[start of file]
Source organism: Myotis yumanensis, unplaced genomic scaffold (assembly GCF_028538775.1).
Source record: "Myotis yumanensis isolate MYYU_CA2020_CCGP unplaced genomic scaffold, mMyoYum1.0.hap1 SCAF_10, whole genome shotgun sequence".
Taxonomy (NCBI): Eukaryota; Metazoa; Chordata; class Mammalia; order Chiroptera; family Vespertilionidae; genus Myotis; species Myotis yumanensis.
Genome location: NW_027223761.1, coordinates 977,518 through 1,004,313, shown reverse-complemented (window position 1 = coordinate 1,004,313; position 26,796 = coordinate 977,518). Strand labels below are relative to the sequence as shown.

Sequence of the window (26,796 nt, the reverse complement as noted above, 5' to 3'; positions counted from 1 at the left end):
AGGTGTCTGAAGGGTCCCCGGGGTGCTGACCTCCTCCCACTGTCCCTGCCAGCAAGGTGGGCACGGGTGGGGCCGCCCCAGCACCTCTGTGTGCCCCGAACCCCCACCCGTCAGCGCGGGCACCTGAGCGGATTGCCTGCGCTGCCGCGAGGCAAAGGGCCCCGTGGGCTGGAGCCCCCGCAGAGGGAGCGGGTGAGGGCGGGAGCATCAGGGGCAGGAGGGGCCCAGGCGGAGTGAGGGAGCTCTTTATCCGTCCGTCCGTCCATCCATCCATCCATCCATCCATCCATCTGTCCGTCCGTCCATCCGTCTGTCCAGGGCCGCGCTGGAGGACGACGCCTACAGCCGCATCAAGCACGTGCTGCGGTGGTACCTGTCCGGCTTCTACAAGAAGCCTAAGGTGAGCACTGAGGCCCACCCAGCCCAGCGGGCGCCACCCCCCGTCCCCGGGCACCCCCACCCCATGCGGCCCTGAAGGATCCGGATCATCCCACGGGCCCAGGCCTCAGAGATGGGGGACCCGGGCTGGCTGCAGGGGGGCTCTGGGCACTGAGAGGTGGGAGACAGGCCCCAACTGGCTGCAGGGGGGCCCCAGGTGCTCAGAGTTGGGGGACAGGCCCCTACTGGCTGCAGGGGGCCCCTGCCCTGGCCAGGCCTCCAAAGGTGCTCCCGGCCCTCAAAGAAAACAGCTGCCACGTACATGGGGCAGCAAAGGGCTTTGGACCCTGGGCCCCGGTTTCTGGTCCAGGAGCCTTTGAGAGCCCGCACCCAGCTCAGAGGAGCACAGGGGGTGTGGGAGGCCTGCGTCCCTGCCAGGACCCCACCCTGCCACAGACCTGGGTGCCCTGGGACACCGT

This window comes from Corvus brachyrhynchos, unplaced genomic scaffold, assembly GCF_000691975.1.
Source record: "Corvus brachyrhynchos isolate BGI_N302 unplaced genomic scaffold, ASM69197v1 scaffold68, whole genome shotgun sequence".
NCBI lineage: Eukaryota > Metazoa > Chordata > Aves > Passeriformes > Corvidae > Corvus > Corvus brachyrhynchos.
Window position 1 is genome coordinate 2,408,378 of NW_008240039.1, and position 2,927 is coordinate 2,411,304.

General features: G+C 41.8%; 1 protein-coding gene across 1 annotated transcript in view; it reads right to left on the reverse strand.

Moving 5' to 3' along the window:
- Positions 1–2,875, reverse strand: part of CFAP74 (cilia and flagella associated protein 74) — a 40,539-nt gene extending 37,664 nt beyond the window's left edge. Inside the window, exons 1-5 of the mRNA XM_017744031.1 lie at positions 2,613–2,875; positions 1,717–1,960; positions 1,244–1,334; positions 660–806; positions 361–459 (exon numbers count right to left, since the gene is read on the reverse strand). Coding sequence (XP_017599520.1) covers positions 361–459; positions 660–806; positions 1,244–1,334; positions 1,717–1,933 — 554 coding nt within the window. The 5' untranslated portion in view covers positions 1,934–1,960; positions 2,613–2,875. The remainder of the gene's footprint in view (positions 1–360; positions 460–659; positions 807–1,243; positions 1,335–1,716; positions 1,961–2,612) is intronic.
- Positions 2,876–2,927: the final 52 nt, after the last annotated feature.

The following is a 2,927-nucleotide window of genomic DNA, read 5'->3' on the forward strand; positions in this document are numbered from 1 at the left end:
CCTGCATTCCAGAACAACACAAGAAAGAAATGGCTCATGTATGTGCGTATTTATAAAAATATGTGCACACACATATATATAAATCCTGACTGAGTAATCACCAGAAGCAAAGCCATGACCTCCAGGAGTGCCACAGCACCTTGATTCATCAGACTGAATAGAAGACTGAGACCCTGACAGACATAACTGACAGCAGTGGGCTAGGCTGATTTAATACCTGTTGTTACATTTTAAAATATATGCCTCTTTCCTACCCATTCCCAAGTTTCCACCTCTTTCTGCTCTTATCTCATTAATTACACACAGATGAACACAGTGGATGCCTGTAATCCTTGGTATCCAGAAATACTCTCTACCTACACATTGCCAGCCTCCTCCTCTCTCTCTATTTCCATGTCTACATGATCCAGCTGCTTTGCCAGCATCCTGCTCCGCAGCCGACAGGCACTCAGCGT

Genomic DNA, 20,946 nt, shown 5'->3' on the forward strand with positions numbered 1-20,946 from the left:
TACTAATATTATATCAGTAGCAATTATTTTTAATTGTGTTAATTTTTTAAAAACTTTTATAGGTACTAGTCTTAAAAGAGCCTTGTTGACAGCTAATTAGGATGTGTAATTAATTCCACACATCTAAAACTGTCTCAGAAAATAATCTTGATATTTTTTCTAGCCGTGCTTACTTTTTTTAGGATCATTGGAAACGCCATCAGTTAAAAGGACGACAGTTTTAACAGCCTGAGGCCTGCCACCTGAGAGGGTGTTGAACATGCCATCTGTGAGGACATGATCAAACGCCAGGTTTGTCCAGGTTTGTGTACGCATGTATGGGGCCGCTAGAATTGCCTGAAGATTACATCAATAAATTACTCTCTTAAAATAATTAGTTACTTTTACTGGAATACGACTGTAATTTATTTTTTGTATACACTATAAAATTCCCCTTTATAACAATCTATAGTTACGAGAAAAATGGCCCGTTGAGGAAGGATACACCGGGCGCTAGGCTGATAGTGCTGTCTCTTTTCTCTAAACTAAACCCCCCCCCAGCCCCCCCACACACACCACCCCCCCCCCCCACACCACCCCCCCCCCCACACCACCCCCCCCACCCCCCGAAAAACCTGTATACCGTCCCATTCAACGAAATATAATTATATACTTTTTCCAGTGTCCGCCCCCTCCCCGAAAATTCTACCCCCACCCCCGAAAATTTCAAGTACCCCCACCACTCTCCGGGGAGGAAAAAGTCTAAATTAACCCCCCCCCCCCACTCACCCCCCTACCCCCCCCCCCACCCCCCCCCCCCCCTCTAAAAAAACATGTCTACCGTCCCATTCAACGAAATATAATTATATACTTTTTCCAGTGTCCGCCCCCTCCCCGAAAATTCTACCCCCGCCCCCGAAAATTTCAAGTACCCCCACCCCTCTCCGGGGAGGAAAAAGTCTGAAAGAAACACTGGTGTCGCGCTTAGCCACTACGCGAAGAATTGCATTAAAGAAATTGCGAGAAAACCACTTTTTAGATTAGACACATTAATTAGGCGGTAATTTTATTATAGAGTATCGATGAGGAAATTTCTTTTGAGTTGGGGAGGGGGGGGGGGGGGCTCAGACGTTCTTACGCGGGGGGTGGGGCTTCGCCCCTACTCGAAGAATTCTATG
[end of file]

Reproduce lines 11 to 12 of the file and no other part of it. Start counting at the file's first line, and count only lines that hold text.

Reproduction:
General features: G+C 41.8%; 1 protein-coding gene across 1 annotated transcript in view; it reads right to left on the reverse strand.

Moving 5' to 3' along the window: